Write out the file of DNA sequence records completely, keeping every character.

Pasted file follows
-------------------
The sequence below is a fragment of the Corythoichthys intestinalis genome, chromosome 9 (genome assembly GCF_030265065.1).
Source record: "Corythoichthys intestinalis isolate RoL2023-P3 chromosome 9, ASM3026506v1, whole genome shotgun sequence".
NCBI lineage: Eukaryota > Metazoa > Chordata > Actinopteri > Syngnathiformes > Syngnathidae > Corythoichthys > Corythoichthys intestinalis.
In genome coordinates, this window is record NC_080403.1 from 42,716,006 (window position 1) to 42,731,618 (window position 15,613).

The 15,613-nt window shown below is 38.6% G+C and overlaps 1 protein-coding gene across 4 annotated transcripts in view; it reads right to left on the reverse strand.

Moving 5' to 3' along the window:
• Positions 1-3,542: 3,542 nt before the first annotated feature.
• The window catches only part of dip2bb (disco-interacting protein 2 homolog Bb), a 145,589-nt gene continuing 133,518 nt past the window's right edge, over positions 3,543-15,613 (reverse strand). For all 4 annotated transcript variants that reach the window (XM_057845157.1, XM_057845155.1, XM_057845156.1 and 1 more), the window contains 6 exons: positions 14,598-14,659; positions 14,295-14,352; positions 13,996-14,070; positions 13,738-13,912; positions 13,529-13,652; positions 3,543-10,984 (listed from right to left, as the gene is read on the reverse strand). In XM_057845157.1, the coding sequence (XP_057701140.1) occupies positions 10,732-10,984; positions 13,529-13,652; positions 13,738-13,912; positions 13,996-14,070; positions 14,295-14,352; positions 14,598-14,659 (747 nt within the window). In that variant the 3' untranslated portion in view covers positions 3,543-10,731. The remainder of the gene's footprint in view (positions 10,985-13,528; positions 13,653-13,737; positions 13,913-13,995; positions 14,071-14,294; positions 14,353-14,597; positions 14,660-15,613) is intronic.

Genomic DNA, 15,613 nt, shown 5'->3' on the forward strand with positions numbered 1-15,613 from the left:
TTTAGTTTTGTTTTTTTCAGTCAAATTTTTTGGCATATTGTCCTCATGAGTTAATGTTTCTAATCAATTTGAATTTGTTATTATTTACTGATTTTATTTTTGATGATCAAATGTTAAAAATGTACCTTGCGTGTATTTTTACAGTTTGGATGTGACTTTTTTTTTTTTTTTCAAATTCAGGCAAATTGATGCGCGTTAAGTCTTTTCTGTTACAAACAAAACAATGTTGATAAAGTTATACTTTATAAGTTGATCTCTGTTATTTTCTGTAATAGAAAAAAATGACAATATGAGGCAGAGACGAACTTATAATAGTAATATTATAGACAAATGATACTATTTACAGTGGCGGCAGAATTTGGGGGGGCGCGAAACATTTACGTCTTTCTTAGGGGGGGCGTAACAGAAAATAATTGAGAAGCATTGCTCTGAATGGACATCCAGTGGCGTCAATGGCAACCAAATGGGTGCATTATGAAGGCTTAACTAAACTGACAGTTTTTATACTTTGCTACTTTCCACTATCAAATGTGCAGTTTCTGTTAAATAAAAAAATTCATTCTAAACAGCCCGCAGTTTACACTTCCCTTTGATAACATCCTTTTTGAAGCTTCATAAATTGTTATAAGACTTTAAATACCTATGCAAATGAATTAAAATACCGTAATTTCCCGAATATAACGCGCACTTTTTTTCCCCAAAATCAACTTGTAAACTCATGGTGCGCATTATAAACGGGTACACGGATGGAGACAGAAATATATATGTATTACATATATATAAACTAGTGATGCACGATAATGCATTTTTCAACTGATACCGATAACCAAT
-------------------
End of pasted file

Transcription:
The sequence below is a fragment of the Corythoichthys intestinalis genome, chromosome 9 (genome assembly GCF_030265065.1).
Source record: "Corythoichthys intestinalis isolate RoL2023-P3 chromosome 9, ASM3026506v1, whole genome shotgun sequence".
NCBI lineage: Eukaryota > Metazoa > Chordata > Actinopteri > Syngnathiformes > Syngnathidae > Corythoichthys > Corythoichthys intestinalis.
In genome coordinates, this window is record NC_080403.1 from 42,716,006 (window position 1) to 42,731,618 (window position 15,613).

The 15,613-nt window shown below is 38.6% G+C and overlaps 1 protein-coding gene across 4 annotated transcripts in view; it reads right to left on the reverse strand.

Moving 5' to 3' along the window:
• Positions 1-3,542: 3,542 nt before the first annotated feature.
• The window catches only part of dip2bb (disco-interacting protein 2 homolog Bb), a 145,589-nt gene continuing 133,518 nt past the window's right edge, over positions 3,543-15,613 (reverse strand). For all 4 annotated transcript variants that reach the window (XM_057845157.1, XM_057845155.1, XM_057845156.1 and 1 more), the window contains 6 exons: positions 14,598-14,659; positions 14,295-14,352; positions 13,996-14,070; positions 13,738-13,912; positions 13,529-13,652; positions 3,543-10,984 (listed from right to left, as the gene is read on the reverse strand). In XM_057845157.1, the coding sequence (XP_057701140.1) occupies positions 10,732-10,984; positions 13,529-13,652; positions 13,738-13,912; positions 13,996-14,070; positions 14,295-14,352; positions 14,598-14,659 (747 nt within the window). In that variant the 3' untranslated portion in view covers positions 3,543-10,731. The remainder of the gene's footprint in view (positions 10,985-13,528; positions 13,653-13,737; positions 13,913-13,995; positions 14,071-14,294; positions 14,353-14,597; positions 14,660-15,613) is intronic.

Genomic DNA, 15,613 nt, shown 5'->3' on the forward strand with positions numbered 1-15,613 from the left:
TTTAGTTTTGTTTTTTTCAGTCAAATTTTTTGGCATATTGTCCTCATGAGTTAATGTTTCTAATCAATTTGAATTTGTTATTATTTACTGATTTTATTTTTGATGATCAAATGTTAAAAATGTACCTTGCGTGTATTTTTACAGTTTGGATGTGACTTTTTTTTTTTTTTTCAAATTCAGGCAAATTGATGCGCGTTAAGTCTTTTCTGTTACAAACAAAACAATGTTGATAAAGTTATACTTTATAAGTTGATCTCTGTTATTTTCTGTAATAGAAAAAAATGACAATATGAGGCAGAGACGAACTTATAATAGTAATATTATAGACAAATGATACTATTTACAGTGGCGGCAGAATTTGGGGGGGCGCGAAACATTTACGTCTTTCTTAGGGGGGGCGTAACAGAAAATAATTGAGAAGCATTGCTCTGAATGGACATCCAGTGGCGTCAATGGCAACCAAATGGGTGCATTATGAAGGCTTAACTAAACTGACAGTTTTTATACTTTGCTACTTTCCACTATCAAATGTGCAGTTTCTGTTAAATAAAAAAATTCATTCTAAACAGCCCGCAGTTTACACTTCCCTTTGATAACATCCTTTTTGAAGCTTCATAAATTGTTATAAGACTTTAAATACCTATGCAAATGAATTAAAATACCGTAATTTCCCGAATATAACGCGCACTTTTTTTCCCCAAAATCAACTTGTAAACTCATGGTGCGCATTATAAACGGGTACACGGATGGAGACAGAAATATATATGTATTACATATATATAAACTAGTGATGCACGATAATGCATTTTTCAACTGATACCGATAACCAAT